About Salomon August Andrée
Han har hedrats med att bli utgiven på frimärke i Sverige år 1973.
Salomon August Andrée (18 October 1854, Gränna, Småland – October 1897, Kvitøya, Arctic Norway), during his lifetime most often known as S. A. Andrée, was a Swedish engineer, physicist, aeronaut and polar explorer who died while leading an attempt to reach the Geographic North Pole by hydrogen balloon. The balloon expedition was unsuccessful in reaching the Pole and resulted in the deaths of all three of its participants.
Early life and influences
Andrée was born in the small town of Gränna, Sweden; he was especially close to his mother, especially after the death of his father in 1870. He attended the Royal Institute of Technology in Stockholm and graduated with a degree in mechanical engineering in 1874. In 1876 he went to the Centennial Exposition in Philadelphia, where he was employed as a janitor at the Swedish Pavilion. During his trip to the United States he read a book on trade winds and met the American balloonist John Wise; these encounters initiated his lifelong fascination with balloon travel. He returned to Sweden and opened a machine shop where he worked until 1880; it was less than successful and he soon looked for other employment. From 1880 to 1882 he was an assistant at the Royal Institute of Technology, and in 1882–1883 he participated in a Swedish scientific expedition to Spitsbergen led by Nils Ekholm, where Andrée was responsible for the observations regarding air electricity. From 1885 to his death, he was employed by the Swedish patent office. From 1891–1894 he was also a liberal member of the Stockholm city council. As a scientist, Andrée published scientific journals about air electricity, conduction of heat, and inventions. His view of life was that of the natural sciences, and he entirely lacked interest in art or literature. He was a believer in industrial and technical development, and claimed also that emancipation of women would come as a consequence of technical progress.
Expedition to the North Pole
Main article: S. A. Andrée's Arctic balloon expedition of 1897 http://en.wikipedia.org/wiki/S._A._Andr%C3%A9e%27s_Arctic_balloon_expedition_of_1897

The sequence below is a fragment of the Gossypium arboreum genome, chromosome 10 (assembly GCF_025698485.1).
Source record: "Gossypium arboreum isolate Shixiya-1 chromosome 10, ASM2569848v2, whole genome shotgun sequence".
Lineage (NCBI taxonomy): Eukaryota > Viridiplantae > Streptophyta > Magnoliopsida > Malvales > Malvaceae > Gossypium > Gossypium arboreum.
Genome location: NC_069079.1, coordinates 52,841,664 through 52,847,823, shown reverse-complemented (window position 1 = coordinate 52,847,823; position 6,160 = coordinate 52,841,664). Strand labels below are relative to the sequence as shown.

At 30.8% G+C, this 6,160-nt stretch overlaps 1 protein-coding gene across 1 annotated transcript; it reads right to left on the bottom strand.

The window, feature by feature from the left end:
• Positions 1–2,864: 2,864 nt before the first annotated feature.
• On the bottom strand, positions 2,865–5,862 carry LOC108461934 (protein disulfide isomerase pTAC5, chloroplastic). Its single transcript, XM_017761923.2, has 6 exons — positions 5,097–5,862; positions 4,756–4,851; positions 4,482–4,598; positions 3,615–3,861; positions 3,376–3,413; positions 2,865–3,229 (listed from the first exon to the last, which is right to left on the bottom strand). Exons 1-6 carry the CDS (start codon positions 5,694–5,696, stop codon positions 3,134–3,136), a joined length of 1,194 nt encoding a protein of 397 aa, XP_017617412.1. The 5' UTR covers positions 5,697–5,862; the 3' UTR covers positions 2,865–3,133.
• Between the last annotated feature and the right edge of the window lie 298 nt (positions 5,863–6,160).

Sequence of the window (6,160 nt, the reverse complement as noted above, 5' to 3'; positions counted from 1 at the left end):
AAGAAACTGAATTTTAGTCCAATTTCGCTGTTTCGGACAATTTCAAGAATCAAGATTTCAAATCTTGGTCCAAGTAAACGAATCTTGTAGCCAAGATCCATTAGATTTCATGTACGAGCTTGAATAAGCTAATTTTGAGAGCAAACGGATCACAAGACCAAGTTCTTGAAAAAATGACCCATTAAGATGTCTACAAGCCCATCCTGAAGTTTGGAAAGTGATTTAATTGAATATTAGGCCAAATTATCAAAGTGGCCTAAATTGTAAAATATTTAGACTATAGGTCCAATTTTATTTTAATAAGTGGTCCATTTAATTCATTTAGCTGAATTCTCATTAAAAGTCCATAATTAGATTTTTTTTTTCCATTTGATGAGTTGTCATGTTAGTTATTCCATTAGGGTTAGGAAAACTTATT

Supported by the Royal Swedish Academy of Sciences and funded by people like King Oscar II and Alfred Nobel, his polar exploration project was the subject of enormous interest and was seen as a brave and patriotic scheme.  The North Pole expedition made a first try to launch the balloon Örnen (The Eagle) in the summer of 1896 from Danskøya, an island in the west of the Svalbard Archipelago, but the winds did not permit the expedition to start. When Andrée next tried, on 11 July 1897, together with his companions engineer Knut Frænkel and photographer Nils Strindberg (a second cousin of playwright August Strindberg), the balloon did set off and sailed for 65 hours. This was not directed flight, however; already at the lift-off the gondola had lost two of the three sliding ropes that were supposed to drag on the ice and thus function as a kind of rudder (this was observed by the ground crew). And within ten hours of lift-off, they were caught by powerful winds from a storm raging in the area. The heavy winds continued and, together with the rain creating ice on the balloon, impeded the flight. It is likely that Andrée realized before the flight ended that they would never come near the pole.
Due to these causes they were forced down on the ice, though the landing was conducted in a semi-controlled way rather than actually crashing. They had covered 295 miles (475 km) and floundered on the pack ice. The expedition was well equipped for traveling on the ice (three sledges and a boat) and had supplies for three months plus three deposits in northern Svalbard and one in Franz Josef Land. They set off eastbound for the latter but after a week they had moved west due to the currents which moved the ice. They then changed direction towards northern Svalbard; movement was slowed down by ice drift and by the craggy surface of the pack ice. The three had to pull the sledges themselves, and despite good reserves of food, added to by their shooting polar bears, the efforts against the moving, uneven ice wore them out.
They reached land in early October after over two months on the ice, setting foot on Kvitøya (White Island), just east of Svalbard. They perished there, probably within two weeks after landfall. Most modern writers agree that Nils Strindberg died within a week of arrival: he was buried among the rocks (though no marking was set on his grave) while the other two men were later found in the tent.